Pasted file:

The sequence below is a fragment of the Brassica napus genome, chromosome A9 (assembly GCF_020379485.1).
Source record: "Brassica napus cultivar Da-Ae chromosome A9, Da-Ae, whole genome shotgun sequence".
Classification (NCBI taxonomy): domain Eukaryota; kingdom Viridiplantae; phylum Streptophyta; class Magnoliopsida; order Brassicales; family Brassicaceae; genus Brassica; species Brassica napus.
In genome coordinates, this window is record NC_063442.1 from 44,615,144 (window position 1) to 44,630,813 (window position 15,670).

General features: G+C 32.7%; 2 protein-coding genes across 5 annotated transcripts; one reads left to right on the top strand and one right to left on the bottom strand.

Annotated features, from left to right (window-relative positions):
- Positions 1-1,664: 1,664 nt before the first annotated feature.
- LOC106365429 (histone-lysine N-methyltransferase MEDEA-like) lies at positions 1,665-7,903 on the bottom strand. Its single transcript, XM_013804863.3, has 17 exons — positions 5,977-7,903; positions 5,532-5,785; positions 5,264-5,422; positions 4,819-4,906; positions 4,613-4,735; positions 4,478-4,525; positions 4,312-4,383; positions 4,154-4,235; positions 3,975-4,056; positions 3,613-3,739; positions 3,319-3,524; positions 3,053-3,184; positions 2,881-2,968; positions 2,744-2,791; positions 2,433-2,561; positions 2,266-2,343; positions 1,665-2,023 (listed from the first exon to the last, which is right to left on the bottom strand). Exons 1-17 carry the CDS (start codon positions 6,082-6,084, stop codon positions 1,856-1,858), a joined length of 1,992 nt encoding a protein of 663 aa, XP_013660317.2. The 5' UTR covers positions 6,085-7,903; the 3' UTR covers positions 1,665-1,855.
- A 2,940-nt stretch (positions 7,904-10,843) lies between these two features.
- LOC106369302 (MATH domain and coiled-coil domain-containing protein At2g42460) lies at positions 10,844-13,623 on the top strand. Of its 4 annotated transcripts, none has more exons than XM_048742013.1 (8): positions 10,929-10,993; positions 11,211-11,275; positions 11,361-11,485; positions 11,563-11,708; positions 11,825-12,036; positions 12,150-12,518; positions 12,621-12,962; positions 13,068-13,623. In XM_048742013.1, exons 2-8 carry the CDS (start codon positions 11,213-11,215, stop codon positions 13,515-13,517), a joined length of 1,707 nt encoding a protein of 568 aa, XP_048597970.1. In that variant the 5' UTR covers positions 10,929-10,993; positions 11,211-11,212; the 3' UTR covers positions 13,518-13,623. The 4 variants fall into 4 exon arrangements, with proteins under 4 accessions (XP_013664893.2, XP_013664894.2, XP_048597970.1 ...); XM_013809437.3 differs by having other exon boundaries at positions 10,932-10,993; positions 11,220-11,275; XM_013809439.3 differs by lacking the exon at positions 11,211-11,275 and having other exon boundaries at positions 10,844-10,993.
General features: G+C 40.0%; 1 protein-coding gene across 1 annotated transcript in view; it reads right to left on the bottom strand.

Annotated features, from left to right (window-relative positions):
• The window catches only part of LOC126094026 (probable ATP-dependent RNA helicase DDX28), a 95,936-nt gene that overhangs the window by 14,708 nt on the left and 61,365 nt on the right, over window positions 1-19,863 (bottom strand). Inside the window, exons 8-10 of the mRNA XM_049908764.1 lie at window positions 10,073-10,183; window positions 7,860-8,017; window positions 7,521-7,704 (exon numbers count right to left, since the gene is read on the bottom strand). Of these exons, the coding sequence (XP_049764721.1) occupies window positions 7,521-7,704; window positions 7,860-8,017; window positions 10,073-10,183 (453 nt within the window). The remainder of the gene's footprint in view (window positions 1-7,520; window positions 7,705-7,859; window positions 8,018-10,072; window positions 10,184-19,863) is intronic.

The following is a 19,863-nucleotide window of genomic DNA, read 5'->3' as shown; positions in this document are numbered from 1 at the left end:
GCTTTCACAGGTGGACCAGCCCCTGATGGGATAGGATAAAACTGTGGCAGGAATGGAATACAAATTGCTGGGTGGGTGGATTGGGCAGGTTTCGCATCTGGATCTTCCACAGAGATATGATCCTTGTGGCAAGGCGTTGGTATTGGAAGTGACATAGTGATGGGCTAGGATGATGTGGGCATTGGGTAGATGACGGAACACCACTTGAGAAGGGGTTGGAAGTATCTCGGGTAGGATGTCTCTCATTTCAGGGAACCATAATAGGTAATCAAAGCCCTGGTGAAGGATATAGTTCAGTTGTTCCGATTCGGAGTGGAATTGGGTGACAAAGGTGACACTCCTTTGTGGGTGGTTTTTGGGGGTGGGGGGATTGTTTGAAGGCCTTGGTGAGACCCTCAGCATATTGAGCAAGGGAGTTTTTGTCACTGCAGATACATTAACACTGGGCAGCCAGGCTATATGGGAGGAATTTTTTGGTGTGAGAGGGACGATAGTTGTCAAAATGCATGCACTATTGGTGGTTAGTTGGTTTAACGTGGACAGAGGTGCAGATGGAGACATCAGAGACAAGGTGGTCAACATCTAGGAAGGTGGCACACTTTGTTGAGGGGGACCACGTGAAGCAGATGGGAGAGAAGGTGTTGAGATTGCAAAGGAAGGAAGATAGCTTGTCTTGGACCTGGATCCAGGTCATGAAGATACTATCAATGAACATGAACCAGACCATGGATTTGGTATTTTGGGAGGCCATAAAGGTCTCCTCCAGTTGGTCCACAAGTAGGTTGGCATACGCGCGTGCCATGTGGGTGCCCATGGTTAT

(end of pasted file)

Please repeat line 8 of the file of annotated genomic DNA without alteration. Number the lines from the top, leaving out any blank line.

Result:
- LOC106365429 (histone-lysine N-methyltransferase MEDEA-like) lies at positions 1,665-7,903 on the bottom strand. Its single transcript, XM_013804863.3, has 17 exons — positions 5,977-7,903; positions 5,532-5,785; positions 5,264-5,422; positions 4,819-4,906; positions 4,613-4,735; positions 4,478-4,525; positions 4,312-4,383; positions 4,154-4,235; positions 3,975-4,056; positions 3,613-3,739; positions 3,319-3,524; positions 3,053-3,184; positions 2,881-2,968; positions 2,744-2,791; positions 2,433-2,561; positions 2,266-2,343; positions 1,665-2,023 (listed from the first exon to the last, which is right to left on the bottom strand). Exons 1-17 carry the CDS (start codon positions 6,082-6,084, stop codon positions 1,856-1,858), a joined length of 1,992 nt encoding a protein of 663 aa, XP_013660317.2. The 5' UTR covers positions 6,085-7,903; the 3' UTR covers positions 1,665-1,855.